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The Welsh Bookworm

The Welsh Bookworm is a librarian living and working in rural Minnesota. She is a past-president of the St. David’s Society of Minnesota, leads the Welsh folk-dance group Traed Y Ddraig, and teaches Welsh language classes. Her Welsh Bookworm column was featured occasionally in the newspaper Y Drych, now part of Ninnau. Laurel works for the Carver County Public Libraries in Waconia and Norwood Young America, loves reading, music, dance, languages, genealogy, gardening, and bird watching. Laurel reads historical fiction, mysteries, sci fi/fantasy, medieval and British history, Arthurian fiction, classics, and of course, anything connected to Wales. Follow my blog at http://welshbookworm.wordpress.com

Currently reading

Mrs. Queen Takes the Train
William Kuhn
The Boleyn Deceit
Laura Andersen
The Age of Miracles - Karen Thompson Walker This book had a lot of hype, but I don't think it lives up to the promise. I like the idea of "what if?" stories, and the premise of this one was thought provoking. It was a short, easy read and enjoyable as far as it went, but the problem in the end is that it never went anywhere. I don't know why this is marketed as an adult book. The protagonist is 11 years old, but she comes across as more like 14 or 15. It's a coming of age story that never wrestles with any adult concepts. I would categorize this as sci fi except that the science of what is causing the problem is never explored. Nor does anyone ever make any effort to try and find a solution. Everyone is just resigned to the changes and attempts to cope with them in their own way. I did enjoy the speculation of how the world might be affected by the slowing down, although one major omission - one I would have expected with an 11-12 year old girl narrator - what affect did it have on menstrual cycles?? One good thing I can say - I did feel as if I were "there" while reading it. I half expected to come out of the break room at work to find we were open in the middle of the night.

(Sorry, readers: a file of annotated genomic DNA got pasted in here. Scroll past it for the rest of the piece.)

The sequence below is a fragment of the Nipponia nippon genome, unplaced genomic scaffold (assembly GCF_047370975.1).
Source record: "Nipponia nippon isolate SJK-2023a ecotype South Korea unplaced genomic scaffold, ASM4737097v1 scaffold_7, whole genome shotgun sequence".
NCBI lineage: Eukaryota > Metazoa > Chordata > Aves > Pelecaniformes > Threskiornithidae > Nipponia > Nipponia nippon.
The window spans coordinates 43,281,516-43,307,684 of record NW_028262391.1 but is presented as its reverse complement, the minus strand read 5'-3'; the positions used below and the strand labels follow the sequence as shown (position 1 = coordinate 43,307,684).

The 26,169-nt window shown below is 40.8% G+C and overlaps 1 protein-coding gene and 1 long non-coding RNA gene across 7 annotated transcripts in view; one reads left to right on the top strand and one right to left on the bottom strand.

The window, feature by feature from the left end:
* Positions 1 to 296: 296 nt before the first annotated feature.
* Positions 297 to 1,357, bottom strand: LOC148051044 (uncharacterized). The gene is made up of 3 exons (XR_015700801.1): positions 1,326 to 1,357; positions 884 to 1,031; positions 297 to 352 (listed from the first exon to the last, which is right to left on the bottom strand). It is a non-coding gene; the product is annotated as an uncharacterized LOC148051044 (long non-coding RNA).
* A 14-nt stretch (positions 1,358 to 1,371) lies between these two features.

On a seemingly ordinary Saturday in a California suburb, Julia and her family awake to discover, along with the rest of the world, that the rotation of the earth has suddenly begun to slow. The days and nights grow longer and longer, gravity is affected, the environment is thrown into disarray. Yet as she struggles to navigate an ever-shifting landscape, Julia is also coping with the normal disasters of everyday life—the fissures in her parents’ marriage, the loss of old friends, the hopeful anguish of first love, the bizarre behavior of her grandfather who, convinced of a government conspiracy, spends his days obsessively cataloging his possessions. As Julia adjusts to the new normal, the slowing inexorably continues.